Philosophy, Department of


Date of this Version



Journal of Philosophical Research 16 (1991), pp. 107–123.

doi: 10.5840/jpr_1991_26


Copyright © 1991 Philosophy Documentation Center. Used by permission.


I interpret and defend Sellars’ internalist view of perceptual justification which argues that perceivers have evidence for their perceptual beliefs that includes a higher-order belief about the circumstances in which those beliefs arise, and an epistemic belief about the reliability of beliefs that are formed in those circumstances. The pattern of inference that occurs in ordinary cases of perception is elicited.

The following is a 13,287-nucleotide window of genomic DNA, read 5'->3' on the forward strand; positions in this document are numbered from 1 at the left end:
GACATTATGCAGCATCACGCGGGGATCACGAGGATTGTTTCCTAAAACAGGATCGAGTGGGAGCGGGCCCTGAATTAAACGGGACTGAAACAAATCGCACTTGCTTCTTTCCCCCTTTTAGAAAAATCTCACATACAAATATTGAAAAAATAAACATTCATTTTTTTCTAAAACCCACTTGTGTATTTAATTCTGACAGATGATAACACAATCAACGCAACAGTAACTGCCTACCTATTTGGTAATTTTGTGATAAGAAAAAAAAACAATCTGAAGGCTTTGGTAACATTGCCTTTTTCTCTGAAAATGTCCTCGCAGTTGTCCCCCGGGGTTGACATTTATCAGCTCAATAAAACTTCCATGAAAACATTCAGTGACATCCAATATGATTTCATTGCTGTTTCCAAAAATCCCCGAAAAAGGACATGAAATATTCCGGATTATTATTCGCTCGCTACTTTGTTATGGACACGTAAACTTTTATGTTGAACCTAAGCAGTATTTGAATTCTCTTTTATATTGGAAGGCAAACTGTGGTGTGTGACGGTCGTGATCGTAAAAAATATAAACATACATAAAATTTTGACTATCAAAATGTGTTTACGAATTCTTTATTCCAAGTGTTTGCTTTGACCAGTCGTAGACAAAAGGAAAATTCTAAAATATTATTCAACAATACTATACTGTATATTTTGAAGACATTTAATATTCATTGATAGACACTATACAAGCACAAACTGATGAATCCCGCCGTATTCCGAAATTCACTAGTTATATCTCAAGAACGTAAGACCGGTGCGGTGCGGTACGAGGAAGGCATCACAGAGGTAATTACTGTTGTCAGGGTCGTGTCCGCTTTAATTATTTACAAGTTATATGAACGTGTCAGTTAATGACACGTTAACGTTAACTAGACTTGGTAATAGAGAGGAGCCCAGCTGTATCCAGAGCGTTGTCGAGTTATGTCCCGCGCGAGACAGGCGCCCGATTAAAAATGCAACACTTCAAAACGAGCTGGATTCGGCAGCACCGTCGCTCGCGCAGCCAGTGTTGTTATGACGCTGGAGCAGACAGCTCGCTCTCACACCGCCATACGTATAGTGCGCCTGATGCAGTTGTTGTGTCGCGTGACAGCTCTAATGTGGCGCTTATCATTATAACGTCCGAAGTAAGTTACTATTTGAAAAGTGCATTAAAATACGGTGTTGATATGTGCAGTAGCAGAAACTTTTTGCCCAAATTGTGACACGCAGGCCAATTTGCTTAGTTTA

I then defend this account of perceptual evidence against (1) Alston’s objection that ordinary perceivers are not as critical and reflective as this view requires them to be, and (2) the charge that internalism leads to various forms of infinite regress and circular reasoning. It is granted that subjects must have further grounds for their justifying reasons, and an attempt is made to identify these second-order reasons. In particular, I argue that epistemic beliefs are grounded in the perceiver’s awareness that his present experience-cum-conditions fits into a larger pattern of similar past experiences that were reliably connected with their objects.

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